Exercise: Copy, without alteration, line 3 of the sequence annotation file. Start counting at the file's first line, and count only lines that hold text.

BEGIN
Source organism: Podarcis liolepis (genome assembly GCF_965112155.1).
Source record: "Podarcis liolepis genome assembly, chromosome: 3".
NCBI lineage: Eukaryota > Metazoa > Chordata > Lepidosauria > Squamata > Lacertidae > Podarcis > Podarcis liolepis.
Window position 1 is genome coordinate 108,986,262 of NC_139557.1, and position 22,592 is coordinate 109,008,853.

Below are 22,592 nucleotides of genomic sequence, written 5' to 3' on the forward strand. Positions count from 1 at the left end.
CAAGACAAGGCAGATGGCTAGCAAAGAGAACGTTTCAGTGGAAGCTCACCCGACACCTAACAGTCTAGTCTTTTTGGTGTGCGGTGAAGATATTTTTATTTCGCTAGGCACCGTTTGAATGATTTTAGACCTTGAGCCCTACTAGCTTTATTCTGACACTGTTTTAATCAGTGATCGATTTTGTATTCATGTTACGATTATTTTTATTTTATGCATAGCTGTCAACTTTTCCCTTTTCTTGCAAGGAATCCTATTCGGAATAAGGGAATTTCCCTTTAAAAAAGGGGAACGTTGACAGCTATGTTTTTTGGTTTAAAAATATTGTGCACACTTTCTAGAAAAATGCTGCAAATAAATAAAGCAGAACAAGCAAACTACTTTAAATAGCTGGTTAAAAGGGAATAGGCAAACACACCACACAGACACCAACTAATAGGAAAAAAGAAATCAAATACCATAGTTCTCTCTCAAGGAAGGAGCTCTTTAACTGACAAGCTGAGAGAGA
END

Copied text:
NCBI lineage: Eukaryota > Metazoa > Chordata > Lepidosauria > Squamata > Lacertidae > Podarcis > Podarcis liolepis.